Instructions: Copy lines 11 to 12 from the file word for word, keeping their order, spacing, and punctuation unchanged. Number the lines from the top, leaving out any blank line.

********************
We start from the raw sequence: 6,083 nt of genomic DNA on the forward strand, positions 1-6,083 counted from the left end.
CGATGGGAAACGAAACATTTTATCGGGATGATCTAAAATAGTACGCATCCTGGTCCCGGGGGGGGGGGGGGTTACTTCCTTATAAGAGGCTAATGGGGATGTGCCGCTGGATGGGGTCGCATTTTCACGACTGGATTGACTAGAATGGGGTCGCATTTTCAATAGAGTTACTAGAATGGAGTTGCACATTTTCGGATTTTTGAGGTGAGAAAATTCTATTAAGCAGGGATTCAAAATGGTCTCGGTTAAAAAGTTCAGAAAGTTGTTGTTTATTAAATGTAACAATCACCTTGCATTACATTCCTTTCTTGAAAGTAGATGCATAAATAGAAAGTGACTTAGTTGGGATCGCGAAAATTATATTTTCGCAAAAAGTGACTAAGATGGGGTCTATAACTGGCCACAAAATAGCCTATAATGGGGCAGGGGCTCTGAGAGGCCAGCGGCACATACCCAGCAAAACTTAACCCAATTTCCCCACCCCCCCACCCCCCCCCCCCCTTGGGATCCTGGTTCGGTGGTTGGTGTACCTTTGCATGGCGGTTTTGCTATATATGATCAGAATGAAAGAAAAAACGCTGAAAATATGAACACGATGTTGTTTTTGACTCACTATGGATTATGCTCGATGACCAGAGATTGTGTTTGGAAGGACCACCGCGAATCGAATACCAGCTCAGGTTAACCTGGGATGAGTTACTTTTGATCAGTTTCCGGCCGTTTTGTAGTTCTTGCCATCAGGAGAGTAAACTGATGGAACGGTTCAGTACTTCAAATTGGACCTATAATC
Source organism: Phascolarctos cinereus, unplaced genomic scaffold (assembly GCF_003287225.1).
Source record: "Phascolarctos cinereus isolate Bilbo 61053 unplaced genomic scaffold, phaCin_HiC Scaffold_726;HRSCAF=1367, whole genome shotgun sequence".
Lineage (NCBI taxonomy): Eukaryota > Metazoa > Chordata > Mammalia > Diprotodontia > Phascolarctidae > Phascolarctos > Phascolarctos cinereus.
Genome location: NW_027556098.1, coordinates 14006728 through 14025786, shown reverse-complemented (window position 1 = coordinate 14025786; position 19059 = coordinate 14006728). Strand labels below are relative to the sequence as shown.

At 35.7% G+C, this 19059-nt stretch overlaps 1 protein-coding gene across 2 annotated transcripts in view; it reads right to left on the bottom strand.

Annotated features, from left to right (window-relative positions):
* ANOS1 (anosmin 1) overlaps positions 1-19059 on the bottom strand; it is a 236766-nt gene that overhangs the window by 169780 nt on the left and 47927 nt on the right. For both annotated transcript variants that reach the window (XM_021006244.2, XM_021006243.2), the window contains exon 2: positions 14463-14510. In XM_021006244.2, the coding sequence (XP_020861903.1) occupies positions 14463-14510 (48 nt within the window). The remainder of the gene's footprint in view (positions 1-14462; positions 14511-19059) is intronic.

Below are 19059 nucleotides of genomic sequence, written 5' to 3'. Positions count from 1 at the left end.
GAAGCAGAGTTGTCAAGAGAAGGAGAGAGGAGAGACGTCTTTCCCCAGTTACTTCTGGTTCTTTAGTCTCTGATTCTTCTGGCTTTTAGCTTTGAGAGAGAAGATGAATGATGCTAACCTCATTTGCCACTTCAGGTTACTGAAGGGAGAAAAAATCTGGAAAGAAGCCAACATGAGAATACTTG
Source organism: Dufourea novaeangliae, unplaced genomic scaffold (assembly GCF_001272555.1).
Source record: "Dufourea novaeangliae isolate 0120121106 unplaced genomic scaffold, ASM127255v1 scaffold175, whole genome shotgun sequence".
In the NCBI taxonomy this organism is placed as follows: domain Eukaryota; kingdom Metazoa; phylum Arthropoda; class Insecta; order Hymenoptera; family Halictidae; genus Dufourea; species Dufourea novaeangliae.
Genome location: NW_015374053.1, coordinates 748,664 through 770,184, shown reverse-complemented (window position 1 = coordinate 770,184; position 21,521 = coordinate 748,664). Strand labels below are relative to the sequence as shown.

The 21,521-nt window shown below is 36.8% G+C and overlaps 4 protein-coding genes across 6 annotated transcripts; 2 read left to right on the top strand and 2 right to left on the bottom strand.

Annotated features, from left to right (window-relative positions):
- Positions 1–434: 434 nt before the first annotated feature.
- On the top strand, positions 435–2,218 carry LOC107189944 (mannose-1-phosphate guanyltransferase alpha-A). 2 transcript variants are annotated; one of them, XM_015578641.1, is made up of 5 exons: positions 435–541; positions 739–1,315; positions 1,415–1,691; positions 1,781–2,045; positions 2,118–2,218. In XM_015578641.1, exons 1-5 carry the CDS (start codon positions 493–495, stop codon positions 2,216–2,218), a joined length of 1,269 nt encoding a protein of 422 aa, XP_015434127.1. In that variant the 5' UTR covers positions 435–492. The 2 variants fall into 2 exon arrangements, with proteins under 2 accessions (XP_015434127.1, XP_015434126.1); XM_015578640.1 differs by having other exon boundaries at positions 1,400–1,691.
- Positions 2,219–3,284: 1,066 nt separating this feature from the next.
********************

GAAGCAGAGTTGTCAAGAGAAGGAGAGAGGAGAGACGTCTTTCCCCAGTTACTTCTGGTTCTTTAGTCTCTGATTCTTCTGGCTTTTAGCTTTGAGAGAGAAGATGAATGATGCTAACCTCATTTGCCACTTCAGGTTACTGAAGGGAGAAAAAATCTGGAAAGAAGCCAACATGAGAATACTTG
Source organism: Dufourea novaeangliae, unplaced genomic scaffold (assembly GCF_001272555.1).